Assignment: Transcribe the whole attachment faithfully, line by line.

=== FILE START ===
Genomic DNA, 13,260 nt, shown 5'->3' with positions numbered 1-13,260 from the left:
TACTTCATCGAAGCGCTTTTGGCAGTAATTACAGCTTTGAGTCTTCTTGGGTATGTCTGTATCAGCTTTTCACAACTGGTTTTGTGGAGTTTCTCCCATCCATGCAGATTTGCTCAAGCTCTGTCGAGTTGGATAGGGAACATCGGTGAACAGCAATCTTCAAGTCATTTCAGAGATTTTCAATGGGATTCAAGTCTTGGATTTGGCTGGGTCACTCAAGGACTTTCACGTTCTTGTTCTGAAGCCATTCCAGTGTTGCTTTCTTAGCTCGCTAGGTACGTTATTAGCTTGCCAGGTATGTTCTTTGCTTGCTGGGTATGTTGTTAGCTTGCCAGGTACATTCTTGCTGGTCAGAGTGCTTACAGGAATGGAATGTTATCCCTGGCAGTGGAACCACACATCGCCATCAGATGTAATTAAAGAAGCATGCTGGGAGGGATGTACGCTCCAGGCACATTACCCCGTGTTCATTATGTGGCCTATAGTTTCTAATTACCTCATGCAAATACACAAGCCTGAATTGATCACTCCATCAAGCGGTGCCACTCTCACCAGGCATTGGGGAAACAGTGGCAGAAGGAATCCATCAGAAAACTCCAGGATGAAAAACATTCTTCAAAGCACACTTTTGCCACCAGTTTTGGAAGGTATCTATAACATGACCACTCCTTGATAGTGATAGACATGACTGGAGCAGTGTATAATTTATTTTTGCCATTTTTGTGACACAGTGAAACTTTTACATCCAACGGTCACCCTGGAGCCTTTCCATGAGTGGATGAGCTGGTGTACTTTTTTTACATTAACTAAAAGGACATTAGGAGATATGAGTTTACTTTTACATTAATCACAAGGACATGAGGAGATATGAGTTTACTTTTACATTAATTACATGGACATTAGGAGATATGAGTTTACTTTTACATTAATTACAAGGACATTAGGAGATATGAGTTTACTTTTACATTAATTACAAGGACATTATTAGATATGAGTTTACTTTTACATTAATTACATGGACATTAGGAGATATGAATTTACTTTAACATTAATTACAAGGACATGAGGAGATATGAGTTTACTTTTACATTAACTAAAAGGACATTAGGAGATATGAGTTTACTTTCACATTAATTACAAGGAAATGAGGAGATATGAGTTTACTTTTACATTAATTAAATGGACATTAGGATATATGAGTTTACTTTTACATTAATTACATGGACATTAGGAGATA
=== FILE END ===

Genomic DNA, 13,260 nt, shown 5'->3' with positions numbered 1-13,260 from the left:
TACTTCATCGAAGCGCTTTTGGCAGTAATTACAGCTTTGAGTCTTCTTGGGTATGTCTGTATCAGCTTTTCACAACTGGTTTTGTGGAGTTTCTCCCATCCATGCAGATTTGCTCAAGCTCTGTCGAGTTGGATAGGGAACATCGGTGAACAGCAATCTTCAAGTCATTTCAGAGATTTTCAATGGGATTCAAGTCTTGGATTTGGCTGGGTCACTCAAGGACTTTCACGTTCTTGTTCTGAAGCCATTCCAGTGTTGCTTTCTTAGCTCGCTAGGTACGTTATTAGCTTGCCAGGTATGTTCTTTGCTTGCTGGGTATGTTGTTAGCTTGCCAGGTACATTCTTGCTGGTCAGAGTGCTTACAGGAATGGAATGTTATCCCTGGCAGTGGAACCACACATCGCCATCAGATGTAATTAAAGAAGCATGCTGGGAGGGATGTACGCTCCAGGCACATTACCCCGTGTTCATTATGTGGCCTATAGTTTCTAATTACCTCATGCAAATACACAAGCCTGAATTGATCACTCCATCAAGCGGTGCCACTCTCACCAGGCATTGGGGAAACAGTGGCAGAAGGAATCCATCAGAAAACTCCAGGATGAAAAACATTCTTCAAAGCACACTTTTGCCACCAGTTTTGGAAGGTATCTATAACATGACCACTCCTTGATAGTGATAGACATGACTGGAGCAGTGTATAATTTATTTTTGCCATTTTTGTGACACAGTGAAACTTTTACATCCAACGGTCACCCTGGAGCCTTTCCATGAGTGGATGAGCTGGTGTACTTTTTTTACATTAACTAAAAGGACATTAGGAGATATGAGTTTACTTTTACATTAATCACAAGGACATGAGGAGATATGAGTTTACTTTTACATTAATTACATGGACATTAGGAGATATGAGTTTACTTTTACATTAATTACAAGGACATTAGGAGATATGAGTTTACTTTTACATTAATTACAAGGACATTATTAGATATGAGTTTACTTTTACATTAATTACATGGACATTAGGAGATATGAATTTACTTTAACATTAATTACAAGGACATGAGGAGATATGAGTTTACTTTTACATTAACTAAAAGGACATTAGGAGATATGAGTTTACTTTCACATTAATTACAAGGAAATGAGGAGATATGAGTTTACTTTTACATTAATTAAATGGACATTAGGATATATGAGTTTACTTTTACATTAATTACATGGACATTAGGAGATA